Posted on Mon, Aug. 03, 2009
last updated: August 03, 2009 04:24:12 PM
Much of the attention heaped on South Florida's struggling condominium market has been focused on the sexy, luxury towers that shot up along the coastal waterways. Before the curious eyes of the world, a historic construction boom restyled the skyline in just a few short years. But beyond the waterfront properties and the focus of the national media, in South Florida's less come-hither heartland -- communities such as Kendall, Hialeah and Lauderhill -- an even larger wave of condo creation was taking place and bringing rapid change to the housing landscape.
Hundreds of rental buildings, representing tens of thousands of units, were being bought by developers, emptied of renters and turned into condominiums for quick resale, mostly to investors and speculators, as so-called condo conversions. And now that slice of the market is in real trouble.
Since 2003, when housing prices took off, more than 74,000 rental apartments were converted into condominiums in Miami-Dade and Broward counties, twice as many as the previous 50 years combined, according to state records of condo conversion applications. The number compares to roughly 53,000 new units constructed in both counties since 2003, according to research of state records by Condo Vultures, a Bal Harbour-based brokerage and real estate consultancy. As the fallout from the housing collapse continues, the conversion market — largely a collection of aging garden-style complexes and dowdy mid-rise buildings — is shaping up as one of the biggest losers of the downturn.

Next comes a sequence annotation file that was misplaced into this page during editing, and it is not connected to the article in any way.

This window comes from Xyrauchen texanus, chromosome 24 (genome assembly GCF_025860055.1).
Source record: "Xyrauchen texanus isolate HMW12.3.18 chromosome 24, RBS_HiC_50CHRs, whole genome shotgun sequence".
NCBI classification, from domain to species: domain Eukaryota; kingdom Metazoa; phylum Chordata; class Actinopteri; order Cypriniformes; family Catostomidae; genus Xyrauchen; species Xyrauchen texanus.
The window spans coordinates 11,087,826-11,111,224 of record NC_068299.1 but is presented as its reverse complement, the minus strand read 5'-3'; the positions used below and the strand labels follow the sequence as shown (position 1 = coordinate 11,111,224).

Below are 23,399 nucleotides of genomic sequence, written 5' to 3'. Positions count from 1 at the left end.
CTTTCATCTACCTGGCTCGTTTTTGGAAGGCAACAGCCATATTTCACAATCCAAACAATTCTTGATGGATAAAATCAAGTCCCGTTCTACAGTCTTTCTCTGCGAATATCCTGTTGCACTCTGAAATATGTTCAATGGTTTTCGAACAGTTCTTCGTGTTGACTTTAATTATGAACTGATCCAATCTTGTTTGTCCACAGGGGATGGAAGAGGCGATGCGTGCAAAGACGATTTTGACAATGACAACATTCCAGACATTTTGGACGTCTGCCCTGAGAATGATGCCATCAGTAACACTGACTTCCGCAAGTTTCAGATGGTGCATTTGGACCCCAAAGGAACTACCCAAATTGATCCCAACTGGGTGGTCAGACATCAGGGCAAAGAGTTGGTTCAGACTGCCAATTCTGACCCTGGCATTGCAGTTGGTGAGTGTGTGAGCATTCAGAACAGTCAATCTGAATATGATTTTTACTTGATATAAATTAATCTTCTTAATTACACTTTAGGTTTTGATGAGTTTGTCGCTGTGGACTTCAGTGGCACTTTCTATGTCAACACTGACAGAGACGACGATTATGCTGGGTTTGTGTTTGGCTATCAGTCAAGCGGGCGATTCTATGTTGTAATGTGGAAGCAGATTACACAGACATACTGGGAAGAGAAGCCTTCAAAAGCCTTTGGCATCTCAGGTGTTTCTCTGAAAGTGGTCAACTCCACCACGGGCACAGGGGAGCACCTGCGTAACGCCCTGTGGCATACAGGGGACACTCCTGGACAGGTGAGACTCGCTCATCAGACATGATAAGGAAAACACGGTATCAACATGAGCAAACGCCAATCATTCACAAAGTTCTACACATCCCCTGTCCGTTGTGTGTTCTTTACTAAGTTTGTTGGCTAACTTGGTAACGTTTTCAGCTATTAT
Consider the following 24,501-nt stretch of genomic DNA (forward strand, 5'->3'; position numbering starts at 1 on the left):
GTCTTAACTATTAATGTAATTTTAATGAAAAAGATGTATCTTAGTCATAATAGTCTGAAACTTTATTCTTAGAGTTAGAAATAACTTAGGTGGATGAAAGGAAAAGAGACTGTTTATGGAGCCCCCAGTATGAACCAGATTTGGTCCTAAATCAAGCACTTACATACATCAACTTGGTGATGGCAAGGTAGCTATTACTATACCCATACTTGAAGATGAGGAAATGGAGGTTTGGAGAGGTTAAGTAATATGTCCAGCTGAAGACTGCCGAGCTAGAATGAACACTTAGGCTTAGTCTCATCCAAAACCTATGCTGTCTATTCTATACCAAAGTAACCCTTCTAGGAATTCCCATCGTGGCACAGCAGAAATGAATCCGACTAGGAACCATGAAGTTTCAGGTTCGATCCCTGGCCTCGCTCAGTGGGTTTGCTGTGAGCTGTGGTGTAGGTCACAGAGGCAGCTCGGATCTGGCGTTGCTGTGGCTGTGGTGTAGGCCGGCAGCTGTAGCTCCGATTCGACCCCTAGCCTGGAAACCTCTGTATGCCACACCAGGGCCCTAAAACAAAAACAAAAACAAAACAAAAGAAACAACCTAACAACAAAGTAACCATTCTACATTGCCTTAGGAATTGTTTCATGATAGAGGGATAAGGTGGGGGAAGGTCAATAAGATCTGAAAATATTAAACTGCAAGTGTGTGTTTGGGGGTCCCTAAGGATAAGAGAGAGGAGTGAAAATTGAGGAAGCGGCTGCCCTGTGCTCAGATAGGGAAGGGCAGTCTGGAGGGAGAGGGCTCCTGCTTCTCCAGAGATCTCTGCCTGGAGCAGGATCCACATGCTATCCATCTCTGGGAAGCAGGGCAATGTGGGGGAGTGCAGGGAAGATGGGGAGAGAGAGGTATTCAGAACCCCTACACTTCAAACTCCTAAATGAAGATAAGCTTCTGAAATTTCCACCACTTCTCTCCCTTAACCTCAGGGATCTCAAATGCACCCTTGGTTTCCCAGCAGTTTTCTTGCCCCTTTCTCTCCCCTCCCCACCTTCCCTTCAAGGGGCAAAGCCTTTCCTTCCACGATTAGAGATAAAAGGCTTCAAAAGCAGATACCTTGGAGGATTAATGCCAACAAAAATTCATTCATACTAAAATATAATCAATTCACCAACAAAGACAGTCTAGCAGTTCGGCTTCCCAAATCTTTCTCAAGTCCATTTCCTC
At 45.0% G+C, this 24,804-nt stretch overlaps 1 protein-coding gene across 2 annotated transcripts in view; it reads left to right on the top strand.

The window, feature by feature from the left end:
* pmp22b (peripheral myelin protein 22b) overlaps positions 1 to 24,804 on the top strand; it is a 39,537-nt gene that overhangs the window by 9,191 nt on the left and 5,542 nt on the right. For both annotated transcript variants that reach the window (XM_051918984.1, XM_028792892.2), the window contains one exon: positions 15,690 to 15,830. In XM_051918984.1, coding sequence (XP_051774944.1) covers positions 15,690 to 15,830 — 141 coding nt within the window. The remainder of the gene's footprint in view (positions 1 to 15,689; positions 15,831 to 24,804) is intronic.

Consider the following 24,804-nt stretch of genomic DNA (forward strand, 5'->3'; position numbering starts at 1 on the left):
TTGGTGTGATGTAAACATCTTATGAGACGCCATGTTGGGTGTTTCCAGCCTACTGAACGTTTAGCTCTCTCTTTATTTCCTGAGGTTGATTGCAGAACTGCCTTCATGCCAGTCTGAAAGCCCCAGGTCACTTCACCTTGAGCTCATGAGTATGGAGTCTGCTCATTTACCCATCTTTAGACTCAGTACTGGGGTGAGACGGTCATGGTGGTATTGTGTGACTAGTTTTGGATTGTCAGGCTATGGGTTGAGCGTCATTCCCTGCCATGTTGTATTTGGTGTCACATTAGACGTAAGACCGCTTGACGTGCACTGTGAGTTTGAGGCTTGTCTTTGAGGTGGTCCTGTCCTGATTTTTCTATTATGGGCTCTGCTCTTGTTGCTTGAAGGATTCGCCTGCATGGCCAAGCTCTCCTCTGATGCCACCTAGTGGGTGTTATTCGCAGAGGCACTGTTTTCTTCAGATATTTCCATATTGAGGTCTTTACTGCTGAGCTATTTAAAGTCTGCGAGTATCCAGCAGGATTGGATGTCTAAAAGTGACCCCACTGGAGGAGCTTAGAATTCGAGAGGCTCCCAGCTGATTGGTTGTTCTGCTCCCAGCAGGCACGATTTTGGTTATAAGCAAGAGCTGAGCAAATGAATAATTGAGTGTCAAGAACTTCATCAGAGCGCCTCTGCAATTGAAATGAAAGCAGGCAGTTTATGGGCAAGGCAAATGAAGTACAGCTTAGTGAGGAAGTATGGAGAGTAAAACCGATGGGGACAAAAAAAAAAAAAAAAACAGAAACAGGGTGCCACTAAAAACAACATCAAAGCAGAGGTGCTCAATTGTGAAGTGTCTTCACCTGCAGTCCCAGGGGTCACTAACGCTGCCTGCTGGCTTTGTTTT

Most real estate analysts predict it will be the last submarket to recover since it is competing for scarce buyers with the swanky supply of new condos being marketed at cut-rate prices.
``It's ugly out there. The conversion market is extremely dysfunctional,'' said Constantine Scurtis, the Miami-based vice president of The Lynd Co., a large, national apartment management company headquartered in San Antonio. ``There were a lot of inexperienced developers that converted product that never should have been converted.''
Read the complete story at miamiherald.com